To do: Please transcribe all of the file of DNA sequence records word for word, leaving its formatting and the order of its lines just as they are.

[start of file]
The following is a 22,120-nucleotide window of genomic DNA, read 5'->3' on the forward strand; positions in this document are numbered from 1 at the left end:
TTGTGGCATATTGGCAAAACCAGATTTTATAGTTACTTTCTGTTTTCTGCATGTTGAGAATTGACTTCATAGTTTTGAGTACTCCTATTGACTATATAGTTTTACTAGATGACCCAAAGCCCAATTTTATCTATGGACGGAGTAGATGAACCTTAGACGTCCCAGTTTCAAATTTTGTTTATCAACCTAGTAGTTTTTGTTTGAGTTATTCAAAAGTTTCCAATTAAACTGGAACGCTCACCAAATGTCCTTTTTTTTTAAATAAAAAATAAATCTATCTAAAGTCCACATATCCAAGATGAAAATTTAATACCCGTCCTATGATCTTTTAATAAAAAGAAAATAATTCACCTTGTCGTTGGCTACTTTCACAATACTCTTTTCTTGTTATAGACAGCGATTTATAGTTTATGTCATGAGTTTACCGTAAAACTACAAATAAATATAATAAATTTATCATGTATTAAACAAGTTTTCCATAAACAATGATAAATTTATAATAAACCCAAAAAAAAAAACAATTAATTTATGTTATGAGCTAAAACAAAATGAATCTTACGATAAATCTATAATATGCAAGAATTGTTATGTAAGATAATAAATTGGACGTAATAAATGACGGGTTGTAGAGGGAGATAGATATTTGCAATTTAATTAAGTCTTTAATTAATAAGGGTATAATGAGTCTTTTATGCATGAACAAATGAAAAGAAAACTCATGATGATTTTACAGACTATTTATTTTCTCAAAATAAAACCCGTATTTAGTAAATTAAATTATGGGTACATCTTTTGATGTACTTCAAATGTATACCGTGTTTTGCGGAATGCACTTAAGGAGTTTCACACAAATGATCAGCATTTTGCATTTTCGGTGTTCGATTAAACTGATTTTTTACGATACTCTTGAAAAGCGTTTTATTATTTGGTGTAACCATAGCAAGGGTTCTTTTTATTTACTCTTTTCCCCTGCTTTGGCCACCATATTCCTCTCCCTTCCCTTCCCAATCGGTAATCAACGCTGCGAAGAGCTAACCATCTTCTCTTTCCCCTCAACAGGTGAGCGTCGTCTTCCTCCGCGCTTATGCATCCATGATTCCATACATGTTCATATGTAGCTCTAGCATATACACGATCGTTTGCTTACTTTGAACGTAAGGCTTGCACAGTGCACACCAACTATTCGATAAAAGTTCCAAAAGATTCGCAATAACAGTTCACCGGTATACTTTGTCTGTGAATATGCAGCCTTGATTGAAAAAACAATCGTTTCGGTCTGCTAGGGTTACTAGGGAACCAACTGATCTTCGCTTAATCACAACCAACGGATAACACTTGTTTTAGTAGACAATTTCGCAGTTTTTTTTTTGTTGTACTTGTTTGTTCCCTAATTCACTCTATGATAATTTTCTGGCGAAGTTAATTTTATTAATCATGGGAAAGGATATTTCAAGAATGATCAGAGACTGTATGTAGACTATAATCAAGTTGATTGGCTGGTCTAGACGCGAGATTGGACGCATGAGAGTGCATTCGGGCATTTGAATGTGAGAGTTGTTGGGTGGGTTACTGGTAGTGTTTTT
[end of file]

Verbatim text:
The following is a 22,120-nucleotide window of genomic DNA, read 5'->3' on the forward strand; positions in this document are numbered from 1 at the left end:
TTGTGGCATATTGGCAAAACCAGATTTTATAGTTACTTTCTGTTTTCTGCATGTTGAGAATTGACTTCATAGTTTTGAGTACTCCTATTGACTATATAGTTTTACTAGATGACCCAAAGCCCAATTTTATCTATGGACGGAGTAGATGAACCTTAGACGTCCCAGTTTCAAATTTTGTTTATCAACCTAGTAGTTTTTGTTTGAGTTATTCAAAAGTTTCCAATTAAACTGGAACGCTCACCAAATGTCCTTTTTTTTTAAATAAAAAATAAATCTATCTAAAGTCCACATATCCAAGATGAAAATTTAATACCCGTCCTATGATCTTTTAATAAAAAGAAAATAATTCACCTTGTCGTTGGCTACTTTCACAATACTCTTTTCTTGTTATAGACAGCGATTTATAGTTTATGTCATGAGTTTACCGTAAAACTACAAATAAATATAATAAATTTATCATGTATTAAACAAGTTTTCCATAAACAATGATAAATTTATAATAAACCCAAAAAAAAAAACAATTAATTTATGTTATGAGCTAAAACAAAATGAATCTTACGATAAATCTATAATATGCAAGAATTGTTATGTAAGATAATAAATTGGACGTAATAAATGACGGGTTGTAGAGGGAGATAGATATTTGCAATTTAATTAAGTCTTTAATTAATAAGGGTATAATGAGTCTTTTATGCATGAACAAATGAAAAGAAAACTCATGATGATTTTACAGACTATTTATTTTCTCAAAATAAAACCCGTATTTAGTAAATTAAATTATGGGTACATCTTTTGATGTACTTCAAATGTATACCGTGTTTTGCGGAATGCACTTAAGGAGTTTCACACAAATGATCAGCATTTTGCATTTTCGGTGTTCGATTAAACTGATTTTTTACGATACTCTTGAAAAGCGTTTTATTATTTGGTGTAACCATAGCAAGGGTTCTTTTTATTTACTCTTTTCCCCTGCTTTGGCCACCATATTCCTCTCCCTTCCCTTCCCAATCGGTAATCAACGCTGCGAAGAGCTAACCATCTTCTCTTTCCCCTCAACAGGTGAGCGTCGTCTTCCTCCGCGCTTATGCATCCATGATTCCATACATGTTCATATGTAGCTCTAGCATATACACGATCGTTTGCTTACTTTGAACGTAAGGCTTGCACAGTGCACACCAACTATTCGATAAAAGTTCCAAAAGATTCGCAATAACAGTTCACCGGTATACTTTGTCTGTGAATATGCAGCCTTGATTGAAAAAACAATCGTTTCGGTCTGCTAGGGTTACTAGGGAACCAACTGATCTTCGCTTAATCACAACCAACGGATAACACTTGTTTTAGTAGACAATTTCGCAGTTTTTTTTTTGTTGTACTTGTTTGTTCCCTAATTCACTCTATGATAATTTTCTGGCGAAGTTAATTTTATTAATCATGGGAAAGGATATTTCAAGAATGATCAGAGACTGTATGTAGACTATAATCAAGTTGATTGGCTGGTCTAGACGCGAGATTGGACGCATGAGAGTGCATTCGGGCATTTGAATGTGAGAGTTGTTGGGTGGGTTACTGGTAGTGTTTTT